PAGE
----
Merck Manual

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Renee Gresh

, DO, Nemours A.I. duPont Hospital for Children

Medically Reviewed Jun 2021 | Modified Sep 2022
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Medulloblastomas are invasive and rapidly growing childhood central nervous system tumors that develop in the posterior fossa (containing the brain stem and cerebellum). Diagnosis is based on MRI and biopsy/tumor resection. Treatment is a combination of surgery, radiation therapy, and chemotherapy.

Medulloblastoma is the most common malignant posterior fossa tumor in children and the second most common of all pediatric central nervous system cancers Overview of Brain Tumors in Children Brain tumors are the most common solid cancer in children < 15 years of age and are the 2nd leading cause of childhood death due to cancer. Diagnosis is typically by imaging (usually MRI)... read more (about 20% of the total). It has a bimodal peak at age 3 to 4 years and at age 8 to 10 years but can occur throughout childhood. Medulloblastoma is a type of primitive neuroectodermal tumor (PNET).

Etiology of medulloblastoma is unknown in most patients, but medulloblastoma may occur with certain syndromes (eg, Gorlin syndrome, Turcot syndrome).

Symptoms and Signs of Medulloblastoma

Patients present most commonly with vomiting, headache, nausea, visual changes (eg, double vision), and unsteady walking or clumsiness.

Diagnosis of Medulloblastoma

  • MRI

  • Histologic evaluation of biopsy specimen or entire resected tumor

MRI with gadolinium contrast is the test of choice for initial evaluation of possible medulloblastoma. Definitive diagnosis is made using tumor tissue obtained by biopsy or ideally by gross total resection of the tumor at initial presentation.

Once the initial diagnosis is established, staging and risk group determination are critical in medulloblastoma.

Staging tests include

  • MRI of the entire spine

  • Lumbar puncture for cerebrospinal fluid cytology

  • Postoperative MRI to assess for any residual tumor

Risk assessment is based on amount of residual tumor, and evidence of spread of disease:

  • High risk: Postoperative residual disease is > 1.5 cm2 or there is disseminated microscopic or gross disease.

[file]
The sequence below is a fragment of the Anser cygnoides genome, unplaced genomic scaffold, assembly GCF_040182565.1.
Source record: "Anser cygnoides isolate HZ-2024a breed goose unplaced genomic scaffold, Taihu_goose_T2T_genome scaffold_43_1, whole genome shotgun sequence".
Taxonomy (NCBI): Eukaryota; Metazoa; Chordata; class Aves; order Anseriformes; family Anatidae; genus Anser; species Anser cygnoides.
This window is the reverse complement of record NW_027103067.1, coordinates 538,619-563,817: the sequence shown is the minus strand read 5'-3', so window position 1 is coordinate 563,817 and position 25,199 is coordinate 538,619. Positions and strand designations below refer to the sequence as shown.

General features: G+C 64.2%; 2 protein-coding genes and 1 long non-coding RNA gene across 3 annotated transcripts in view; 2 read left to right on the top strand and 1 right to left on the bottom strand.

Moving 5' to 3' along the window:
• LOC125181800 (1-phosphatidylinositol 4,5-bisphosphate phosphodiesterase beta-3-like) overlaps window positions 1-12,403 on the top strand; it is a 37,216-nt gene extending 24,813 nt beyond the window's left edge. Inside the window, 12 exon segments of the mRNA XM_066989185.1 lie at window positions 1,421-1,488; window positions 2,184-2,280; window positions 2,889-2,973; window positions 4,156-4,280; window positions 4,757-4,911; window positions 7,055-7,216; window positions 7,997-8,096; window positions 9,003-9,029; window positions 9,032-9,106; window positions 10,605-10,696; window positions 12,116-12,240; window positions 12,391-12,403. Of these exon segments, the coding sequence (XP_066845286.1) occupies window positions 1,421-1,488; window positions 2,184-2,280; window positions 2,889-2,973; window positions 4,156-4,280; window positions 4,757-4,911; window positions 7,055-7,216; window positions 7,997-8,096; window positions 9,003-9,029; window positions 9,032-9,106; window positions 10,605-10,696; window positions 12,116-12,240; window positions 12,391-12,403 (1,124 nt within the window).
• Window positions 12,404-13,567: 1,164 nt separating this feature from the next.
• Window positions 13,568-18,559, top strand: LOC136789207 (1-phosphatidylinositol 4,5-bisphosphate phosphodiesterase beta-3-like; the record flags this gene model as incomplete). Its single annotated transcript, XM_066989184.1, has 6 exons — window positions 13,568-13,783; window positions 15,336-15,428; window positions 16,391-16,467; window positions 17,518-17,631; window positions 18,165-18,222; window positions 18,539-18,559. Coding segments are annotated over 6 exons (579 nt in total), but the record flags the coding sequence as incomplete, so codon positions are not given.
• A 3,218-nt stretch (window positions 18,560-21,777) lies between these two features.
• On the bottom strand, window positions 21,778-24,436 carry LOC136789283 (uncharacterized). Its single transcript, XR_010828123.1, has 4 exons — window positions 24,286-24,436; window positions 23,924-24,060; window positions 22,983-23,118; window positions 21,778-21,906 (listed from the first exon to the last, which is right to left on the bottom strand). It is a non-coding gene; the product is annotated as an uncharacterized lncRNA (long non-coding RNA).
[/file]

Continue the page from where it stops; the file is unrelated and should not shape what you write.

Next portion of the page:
• Average risk: Postoperative residual disease is < 1.5 cm2 and there is no dissemination.

Molecular subgrouping is also part of the diagnostic evaluation, and treatments are evolving based on these subgroups. The major molecular subgroups for medulloblastoma are WNT, SHH, group 3, and group 4.

Prognosis for Medulloblastoma

Prognosis depends on the stage, on the histologic, cytogenetic, and molecular parameters of the tumor, and on patient age but generally

  • Age > 3 years: Likelihood of 5-year disease-free survival is 50 to 60% if the tumor is high risk and 80% if the tumor is average risk.

  • Age 3 years: Prognosis is more problematic, in part because up to 40% of children have disseminated disease at diagnosis. Children who survive are at risk of severe long-term neurocognitive deficits (eg, in memory, verbal learning, and executive function).

Molecular subgroup WNT has the best prognosis with 90 to 100% overall survival. Ongoing pediatric clinical trials are being done to determine whether therapy can be reduced in these patients.

Treatment of Medulloblastoma

  • Surgery, radiation, and chemotherapy

Treatment of medulloblastoma includes surgery, radiation, and chemotherapy. Cure with chemotherapy alone has been shown in some children < 3 years of age. Autologous hematopoietic stem cell transplantation may also be used to treat certain patients. Combination therapy typically provides the best long-term survival.

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NOTE: This is the Professional Version. CONSUMERS: View Consumer Version
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